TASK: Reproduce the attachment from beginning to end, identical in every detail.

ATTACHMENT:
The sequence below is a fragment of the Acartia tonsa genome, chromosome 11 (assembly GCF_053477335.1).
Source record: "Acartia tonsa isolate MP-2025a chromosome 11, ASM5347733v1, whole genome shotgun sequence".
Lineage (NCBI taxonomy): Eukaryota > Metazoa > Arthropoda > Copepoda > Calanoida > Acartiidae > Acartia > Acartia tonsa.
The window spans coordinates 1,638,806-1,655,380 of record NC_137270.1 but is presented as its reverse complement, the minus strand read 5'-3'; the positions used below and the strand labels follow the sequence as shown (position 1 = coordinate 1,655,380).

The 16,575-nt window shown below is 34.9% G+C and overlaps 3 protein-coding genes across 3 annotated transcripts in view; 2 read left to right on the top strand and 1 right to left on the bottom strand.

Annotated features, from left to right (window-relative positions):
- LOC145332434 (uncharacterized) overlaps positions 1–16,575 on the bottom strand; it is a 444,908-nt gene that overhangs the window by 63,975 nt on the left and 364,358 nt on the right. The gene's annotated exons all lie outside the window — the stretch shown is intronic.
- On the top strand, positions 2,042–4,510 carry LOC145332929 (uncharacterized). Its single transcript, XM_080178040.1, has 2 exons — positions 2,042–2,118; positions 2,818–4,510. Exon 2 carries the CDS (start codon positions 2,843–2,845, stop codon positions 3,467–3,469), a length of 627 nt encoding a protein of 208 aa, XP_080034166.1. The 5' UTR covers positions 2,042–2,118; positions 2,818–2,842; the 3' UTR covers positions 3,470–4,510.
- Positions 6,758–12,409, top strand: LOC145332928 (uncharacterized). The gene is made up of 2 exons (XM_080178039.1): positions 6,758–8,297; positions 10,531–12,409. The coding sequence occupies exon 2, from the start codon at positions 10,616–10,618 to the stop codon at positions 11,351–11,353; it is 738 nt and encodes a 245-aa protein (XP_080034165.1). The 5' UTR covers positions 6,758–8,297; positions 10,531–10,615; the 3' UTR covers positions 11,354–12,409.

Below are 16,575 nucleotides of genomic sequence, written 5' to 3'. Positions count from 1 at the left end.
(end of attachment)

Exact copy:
The sequence below is a fragment of the Acartia tonsa genome, chromosome 11 (assembly GCF_053477335.1).
Source record: "Acartia tonsa isolate MP-2025a chromosome 11, ASM5347733v1, whole genome shotgun sequence".
Lineage (NCBI taxonomy): Eukaryota > Metazoa > Arthropoda > Copepoda > Calanoida > Acartiidae > Acartia > Acartia tonsa.
The window spans coordinates 1,638,806-1,655,380 of record NC_137270.1 but is presented as its reverse complement, the minus strand read 5'-3'; the positions used below and the strand labels follow the sequence as shown (position 1 = coordinate 1,655,380).

The 16,575-nt window shown below is 34.9% G+C and overlaps 3 protein-coding genes across 3 annotated transcripts in view; 2 read left to right on the top strand and 1 right to left on the bottom strand.

Annotated features, from left to right (window-relative positions):
- LOC145332434 (uncharacterized) overlaps positions 1–16,575 on the bottom strand; it is a 444,908-nt gene that overhangs the window by 63,975 nt on the left and 364,358 nt on the right. The gene's annotated exons all lie outside the window — the stretch shown is intronic.
- On the top strand, positions 2,042–4,510 carry LOC145332929 (uncharacterized). Its single transcript, XM_080178040.1, has 2 exons — positions 2,042–2,118; positions 2,818–4,510. Exon 2 carries the CDS (start codon positions 2,843–2,845, stop codon positions 3,467–3,469), a length of 627 nt encoding a protein of 208 aa, XP_080034166.1. The 5' UTR covers positions 2,042–2,118; positions 2,818–2,842; the 3' UTR covers positions 3,470–4,510.
- Positions 6,758–12,409, top strand: LOC145332928 (uncharacterized). The gene is made up of 2 exons (XM_080178039.1): positions 6,758–8,297; positions 10,531–12,409. The coding sequence occupies exon 2, from the start codon at positions 10,616–10,618 to the stop codon at positions 11,351–11,353; it is 738 nt and encodes a 245-aa protein (XP_080034165.1). The 5' UTR covers positions 6,758–8,297; positions 10,531–10,615; the 3' UTR covers positions 11,354–12,409.

Below are 16,575 nucleotides of genomic sequence, written 5' to 3'. Positions count from 1 at the left end.